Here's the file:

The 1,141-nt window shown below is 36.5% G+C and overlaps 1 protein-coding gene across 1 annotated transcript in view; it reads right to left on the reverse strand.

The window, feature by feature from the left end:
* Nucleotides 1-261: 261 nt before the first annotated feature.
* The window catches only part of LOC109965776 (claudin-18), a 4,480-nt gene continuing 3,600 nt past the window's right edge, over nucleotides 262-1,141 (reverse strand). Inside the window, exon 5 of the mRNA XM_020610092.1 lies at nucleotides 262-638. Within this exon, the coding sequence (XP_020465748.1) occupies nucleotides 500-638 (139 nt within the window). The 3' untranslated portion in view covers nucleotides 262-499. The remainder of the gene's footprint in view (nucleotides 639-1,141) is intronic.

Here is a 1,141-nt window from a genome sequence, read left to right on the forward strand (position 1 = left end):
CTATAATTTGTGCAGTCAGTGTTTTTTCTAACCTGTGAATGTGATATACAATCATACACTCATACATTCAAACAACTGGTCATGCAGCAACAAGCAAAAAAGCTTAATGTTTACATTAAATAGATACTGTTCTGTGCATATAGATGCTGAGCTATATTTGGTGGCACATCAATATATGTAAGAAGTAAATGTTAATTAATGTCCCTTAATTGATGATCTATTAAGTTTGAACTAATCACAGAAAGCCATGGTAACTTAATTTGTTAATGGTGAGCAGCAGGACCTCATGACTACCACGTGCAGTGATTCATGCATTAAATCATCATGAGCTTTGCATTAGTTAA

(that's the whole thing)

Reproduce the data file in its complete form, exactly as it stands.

The 1,141-nt window shown below is 36.5% G+C and overlaps 1 protein-coding gene across 1 annotated transcript in view; it reads right to left on the reverse strand.

The window, feature by feature from the left end:
* Nucleotides 1-261: 261 nt before the first annotated feature.
* The window catches only part of LOC109965776 (claudin-18), a 4,480-nt gene continuing 3,600 nt past the window's right edge, over nucleotides 262-1,141 (reverse strand). Inside the window, exon 5 of the mRNA XM_020610092.1 lies at nucleotides 262-638. Within this exon, the coding sequence (XP_020465748.1) occupies nucleotides 500-638 (139 nt within the window). The 3' untranslated portion in view covers nucleotides 262-499. The remainder of the gene's footprint in view (nucleotides 639-1,141) is intronic.

Here is a 1,141-nt window from a genome sequence, read left to right on the forward strand (position 1 = left end):
CTATAATTTGTGCAGTCAGTGTTTTTTCTAACCTGTGAATGTGATATACAATCATACACTCATACATTCAAACAACTGGTCATGCAGCAACAAGCAAAAAAGCTTAATGTTTACATTAAATAGATACTGTTCTGTGCATATAGATGCTGAGCTATATTTGGTGGCACATCAATATATGTAAGAAGTAAATGTTAATTAATGTCCCTTAATTGATGATCTATTAAGTTTGAACTAATCACAGAAAGCCATGGTAACTTAATTTGTTAATGGTGAGCAGCAGGACCTCATGACTACCACGTGCAGTGATTCATGCATTAAATCATCATGAGCTTTGCATTAGTTAA